There are many safe methods to combat aphids. Attract and protect aphid predators such as ladybugs, lacewings, assassin bugs, praying mantis, adult wasps, spiders and chickadees. Another method of controlling aphids is to knock them off the plant with a steady stream of water from a hose. You can also don gloves and rub or hand-pick aphids from affected plants. You may need to cut off and dispose of infested foliage. As a last resort, spray carefully with an insecticide such as insecticidal soap.
Caterpillars
Caterpillars have voracious appetites and have been known to consume entire plants almost overnight. Try to identify caterpillars before killing them. Many are not considered pests and might be the larvae of important species of butterflies or moths. You can pluck caterpillar pests by hand; they can often be found on the undersides of leaves. If physical removal isn�t practical, a bacterial spray with Bacilus thuringiensis (Bt) will control caterpillars.
Colorado Potato Beetle
These beetles plague members of the potato family, including eggplant, tomato, peppers, and potatoes. Adult Colorado potato beetles are oval and about half the size of your thumbnail. They have red heads and black and yellow stripes down their back. Females lay clusters of bright orange oval eggs on the underside of leaves. Hand picking is the gardener's best defense against Colorado potato beetles. Knock any beetles and larvae you find into a can of soapy water to dispose of them. For major outbreaks, spray Bt San Diego while larvae are small. Try spreading a thick organic mulch over the garden to make it hard for emerging beetles to reach plants in the spring.
Cucumber Beetles
Cucumber beetles eat holes in the leaves and roots of corn, cucumbers, and other members of the squash family. They have oval bodies with yellow and black stripes or spots. To control, rotate crops each year. Applying a heavy layer of mulch around plants may help curb attacks. Attract predators such as ladybugs and parasitic wasps. If necessary, apply neem oil, a botanical pesticide, to the soil to kill larvae.
Cutworms
Cutworms are moth larvae that live in the soil and come out at night to feast on new seedlings. Plants are often cut off completely at or just below the soil surface. Create a barrier around new plants with a toilet paper roll or a collar cut from a plastic bottle. Place the collar around the plant and push into the soil to prevent the cutworm from attacking the stem. Birds such as bluejays, sparrows, blackbirds and wrens feed on cutworms. Attract birds by placing bird feeders close to infested areas. You can also purchase parasitic nematodes to eat cutworms in the soil.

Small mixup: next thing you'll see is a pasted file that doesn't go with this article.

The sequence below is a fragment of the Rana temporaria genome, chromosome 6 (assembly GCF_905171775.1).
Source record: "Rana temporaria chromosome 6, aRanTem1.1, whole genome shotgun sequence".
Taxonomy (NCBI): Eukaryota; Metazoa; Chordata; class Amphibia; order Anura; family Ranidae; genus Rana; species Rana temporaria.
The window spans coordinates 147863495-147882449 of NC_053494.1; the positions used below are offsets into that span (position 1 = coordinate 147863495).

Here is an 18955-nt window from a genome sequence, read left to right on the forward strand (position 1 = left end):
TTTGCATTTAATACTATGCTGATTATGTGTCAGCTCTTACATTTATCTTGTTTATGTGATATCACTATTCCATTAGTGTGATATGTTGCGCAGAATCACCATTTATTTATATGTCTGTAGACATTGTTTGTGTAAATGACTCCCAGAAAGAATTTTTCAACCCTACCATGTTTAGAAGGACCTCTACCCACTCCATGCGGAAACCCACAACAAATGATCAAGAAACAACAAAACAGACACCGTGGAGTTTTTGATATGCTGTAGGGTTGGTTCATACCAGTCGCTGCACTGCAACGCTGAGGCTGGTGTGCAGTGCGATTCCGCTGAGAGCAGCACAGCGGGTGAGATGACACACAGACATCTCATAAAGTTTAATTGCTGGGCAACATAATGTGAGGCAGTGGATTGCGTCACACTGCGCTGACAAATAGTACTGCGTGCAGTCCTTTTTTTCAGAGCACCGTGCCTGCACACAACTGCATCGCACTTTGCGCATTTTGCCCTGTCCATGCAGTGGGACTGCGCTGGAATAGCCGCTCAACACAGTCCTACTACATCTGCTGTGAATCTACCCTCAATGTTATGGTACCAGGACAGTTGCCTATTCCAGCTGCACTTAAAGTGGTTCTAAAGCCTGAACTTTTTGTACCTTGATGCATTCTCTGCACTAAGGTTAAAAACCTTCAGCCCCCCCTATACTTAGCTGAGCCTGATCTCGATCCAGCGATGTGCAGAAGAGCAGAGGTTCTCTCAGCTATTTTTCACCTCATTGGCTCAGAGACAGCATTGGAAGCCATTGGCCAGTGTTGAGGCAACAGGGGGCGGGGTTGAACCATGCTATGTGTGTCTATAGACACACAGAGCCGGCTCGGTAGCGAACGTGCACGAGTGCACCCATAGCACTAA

Flea Beetles
Flea beetles are common garden pests of many vegetable crops. Flea beetles are quick jumpers and hard to catch. They damage plants by chewing small holes, called "shotholes" in the leaves. Injury is usually minor and easily outgrown on established plants; seedlings are most at risk. In your vegetable garden, start with transplants or try high seeding rates and thin the plants once they are established.
Leafhoppers
Leafhoppers are common garden pests. They damage plants by sucking, leaving behind curled leaf tips and edges that are crispy brown. Leafhoppers quickly move short distances when disturbed, giving them the appearance of hopping. In most cases leafhoppers do not require control. Spot treat with insecticidal soap. As a last resort, treat with a botanical insecticide such as pyrethrin.
Leafminers
The larvae of a small fly, leafminers live in and feed on leaves, leaving behind highly visible tunnels, or mines. Damage is mostly cosmetic. Remove by hand and destroy infested leaves. Mulch soil under plants to prevent leafminer larvae from reaching the soil to pupate. If necessary, neem oil is among the best defenses against leaf miners. Parasitic wasps in the garden will also take care of them.
Slugs and Snails
Slugs and snails love to chew on leaves, particularly hosta and other plants growing in moist, shady locations. They leave behind large holes and a trail of slime. You can trap slugs and snails by sinking containers of beer into your garden near damaged plants. Or sprinkle diatomaceous earth around affected plants.